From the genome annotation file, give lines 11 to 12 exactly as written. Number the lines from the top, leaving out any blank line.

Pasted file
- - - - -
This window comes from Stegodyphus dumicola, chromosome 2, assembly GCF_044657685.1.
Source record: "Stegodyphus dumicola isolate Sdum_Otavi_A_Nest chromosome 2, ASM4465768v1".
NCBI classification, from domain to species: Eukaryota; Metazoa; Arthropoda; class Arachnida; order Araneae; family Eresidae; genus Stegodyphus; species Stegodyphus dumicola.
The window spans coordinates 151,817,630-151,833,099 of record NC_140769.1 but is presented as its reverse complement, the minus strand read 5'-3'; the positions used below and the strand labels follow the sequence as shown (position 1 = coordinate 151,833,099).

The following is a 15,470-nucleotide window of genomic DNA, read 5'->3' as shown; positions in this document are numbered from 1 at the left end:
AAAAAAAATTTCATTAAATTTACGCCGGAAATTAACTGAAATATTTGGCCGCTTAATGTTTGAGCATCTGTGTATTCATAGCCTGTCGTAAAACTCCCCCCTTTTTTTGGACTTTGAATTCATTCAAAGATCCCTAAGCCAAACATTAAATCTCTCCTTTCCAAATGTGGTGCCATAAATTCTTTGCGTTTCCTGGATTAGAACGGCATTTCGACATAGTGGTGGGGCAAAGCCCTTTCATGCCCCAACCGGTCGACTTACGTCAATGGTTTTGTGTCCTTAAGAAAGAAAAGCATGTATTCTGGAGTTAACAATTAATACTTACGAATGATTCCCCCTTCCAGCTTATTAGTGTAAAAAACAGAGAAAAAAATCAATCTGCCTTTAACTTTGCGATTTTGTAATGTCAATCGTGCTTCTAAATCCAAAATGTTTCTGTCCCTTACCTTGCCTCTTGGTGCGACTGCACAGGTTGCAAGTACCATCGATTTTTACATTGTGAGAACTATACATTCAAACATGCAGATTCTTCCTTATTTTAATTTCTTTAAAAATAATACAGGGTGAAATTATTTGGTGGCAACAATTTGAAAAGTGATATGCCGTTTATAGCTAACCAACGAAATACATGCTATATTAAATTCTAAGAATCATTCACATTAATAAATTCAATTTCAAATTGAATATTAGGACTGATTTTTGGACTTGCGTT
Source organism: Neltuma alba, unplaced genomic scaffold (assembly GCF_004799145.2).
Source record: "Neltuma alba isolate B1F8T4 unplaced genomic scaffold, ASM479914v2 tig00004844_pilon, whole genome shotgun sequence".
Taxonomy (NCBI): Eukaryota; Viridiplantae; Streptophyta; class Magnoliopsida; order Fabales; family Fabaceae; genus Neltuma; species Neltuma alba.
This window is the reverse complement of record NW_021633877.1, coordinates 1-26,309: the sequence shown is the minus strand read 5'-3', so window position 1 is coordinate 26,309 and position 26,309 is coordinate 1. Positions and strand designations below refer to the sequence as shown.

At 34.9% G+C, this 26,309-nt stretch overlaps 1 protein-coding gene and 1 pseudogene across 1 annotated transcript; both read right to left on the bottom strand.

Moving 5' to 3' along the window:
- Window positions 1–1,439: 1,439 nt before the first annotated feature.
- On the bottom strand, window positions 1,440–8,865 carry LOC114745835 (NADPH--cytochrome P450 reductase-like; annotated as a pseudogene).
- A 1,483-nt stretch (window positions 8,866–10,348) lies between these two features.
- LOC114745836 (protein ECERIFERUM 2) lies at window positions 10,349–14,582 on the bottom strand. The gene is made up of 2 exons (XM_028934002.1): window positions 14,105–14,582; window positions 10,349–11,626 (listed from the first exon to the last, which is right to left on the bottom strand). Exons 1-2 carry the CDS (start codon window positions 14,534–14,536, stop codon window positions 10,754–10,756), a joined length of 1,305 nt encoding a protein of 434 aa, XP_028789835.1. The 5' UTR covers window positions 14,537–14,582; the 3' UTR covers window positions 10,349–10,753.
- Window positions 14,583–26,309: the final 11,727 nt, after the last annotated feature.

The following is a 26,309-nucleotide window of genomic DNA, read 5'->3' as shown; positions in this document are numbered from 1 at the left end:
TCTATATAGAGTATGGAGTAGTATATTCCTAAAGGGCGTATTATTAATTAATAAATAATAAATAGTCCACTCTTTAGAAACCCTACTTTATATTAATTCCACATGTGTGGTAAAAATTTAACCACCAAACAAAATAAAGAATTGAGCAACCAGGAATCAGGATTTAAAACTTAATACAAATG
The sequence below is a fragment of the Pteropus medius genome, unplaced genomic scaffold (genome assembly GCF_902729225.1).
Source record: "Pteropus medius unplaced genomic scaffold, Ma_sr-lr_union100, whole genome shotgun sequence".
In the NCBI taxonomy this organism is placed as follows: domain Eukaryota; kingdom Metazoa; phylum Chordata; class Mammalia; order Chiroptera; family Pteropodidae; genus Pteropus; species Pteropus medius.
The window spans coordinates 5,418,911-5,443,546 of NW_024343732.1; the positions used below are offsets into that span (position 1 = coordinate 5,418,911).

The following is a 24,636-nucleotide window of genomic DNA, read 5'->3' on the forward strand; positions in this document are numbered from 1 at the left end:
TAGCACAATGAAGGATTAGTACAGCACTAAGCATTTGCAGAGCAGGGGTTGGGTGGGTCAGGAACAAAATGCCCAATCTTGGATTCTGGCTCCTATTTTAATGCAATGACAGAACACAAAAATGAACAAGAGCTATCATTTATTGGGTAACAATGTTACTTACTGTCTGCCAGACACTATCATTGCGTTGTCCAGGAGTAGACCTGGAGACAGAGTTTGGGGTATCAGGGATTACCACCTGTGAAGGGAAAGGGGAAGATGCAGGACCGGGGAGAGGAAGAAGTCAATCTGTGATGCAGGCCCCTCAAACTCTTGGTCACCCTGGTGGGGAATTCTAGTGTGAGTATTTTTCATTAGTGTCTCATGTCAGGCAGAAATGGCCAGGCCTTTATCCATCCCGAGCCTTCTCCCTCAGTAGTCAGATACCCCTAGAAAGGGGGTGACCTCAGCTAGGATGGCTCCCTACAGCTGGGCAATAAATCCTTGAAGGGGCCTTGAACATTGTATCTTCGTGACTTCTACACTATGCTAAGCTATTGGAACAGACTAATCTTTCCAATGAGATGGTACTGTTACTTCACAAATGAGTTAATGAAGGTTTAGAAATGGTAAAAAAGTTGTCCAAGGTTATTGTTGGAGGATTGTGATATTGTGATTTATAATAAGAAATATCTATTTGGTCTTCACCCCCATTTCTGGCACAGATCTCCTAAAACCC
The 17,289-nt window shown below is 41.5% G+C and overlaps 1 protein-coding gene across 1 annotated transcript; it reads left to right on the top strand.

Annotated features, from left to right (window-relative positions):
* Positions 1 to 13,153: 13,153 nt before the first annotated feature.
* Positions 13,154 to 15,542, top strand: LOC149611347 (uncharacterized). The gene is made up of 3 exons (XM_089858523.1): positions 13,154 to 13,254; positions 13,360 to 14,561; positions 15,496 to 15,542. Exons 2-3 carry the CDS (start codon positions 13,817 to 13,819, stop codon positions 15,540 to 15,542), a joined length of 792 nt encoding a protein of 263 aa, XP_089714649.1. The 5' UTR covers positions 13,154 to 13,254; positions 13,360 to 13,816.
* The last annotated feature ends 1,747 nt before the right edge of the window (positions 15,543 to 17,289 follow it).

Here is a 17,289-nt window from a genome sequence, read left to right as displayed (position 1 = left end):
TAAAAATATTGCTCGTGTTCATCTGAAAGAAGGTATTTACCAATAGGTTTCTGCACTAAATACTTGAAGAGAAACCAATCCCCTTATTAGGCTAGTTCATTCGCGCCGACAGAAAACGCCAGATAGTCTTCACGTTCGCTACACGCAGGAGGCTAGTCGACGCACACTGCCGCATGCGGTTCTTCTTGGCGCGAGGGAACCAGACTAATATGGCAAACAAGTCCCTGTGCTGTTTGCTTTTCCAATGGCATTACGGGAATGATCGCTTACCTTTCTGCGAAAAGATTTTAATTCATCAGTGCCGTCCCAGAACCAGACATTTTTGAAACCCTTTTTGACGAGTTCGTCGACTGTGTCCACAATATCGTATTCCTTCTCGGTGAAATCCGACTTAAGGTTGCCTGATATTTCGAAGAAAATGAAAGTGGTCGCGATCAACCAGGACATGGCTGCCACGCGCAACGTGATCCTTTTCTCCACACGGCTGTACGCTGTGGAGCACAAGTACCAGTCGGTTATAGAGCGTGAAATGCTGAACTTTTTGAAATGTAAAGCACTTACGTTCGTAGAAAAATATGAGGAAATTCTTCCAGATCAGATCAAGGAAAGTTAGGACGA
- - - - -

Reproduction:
At 34.9% G+C, this 26,309-nt stretch overlaps 1 protein-coding gene and 1 pseudogene across 1 annotated transcript; both read right to left on the bottom strand.

Moving 5' to 3' along the window: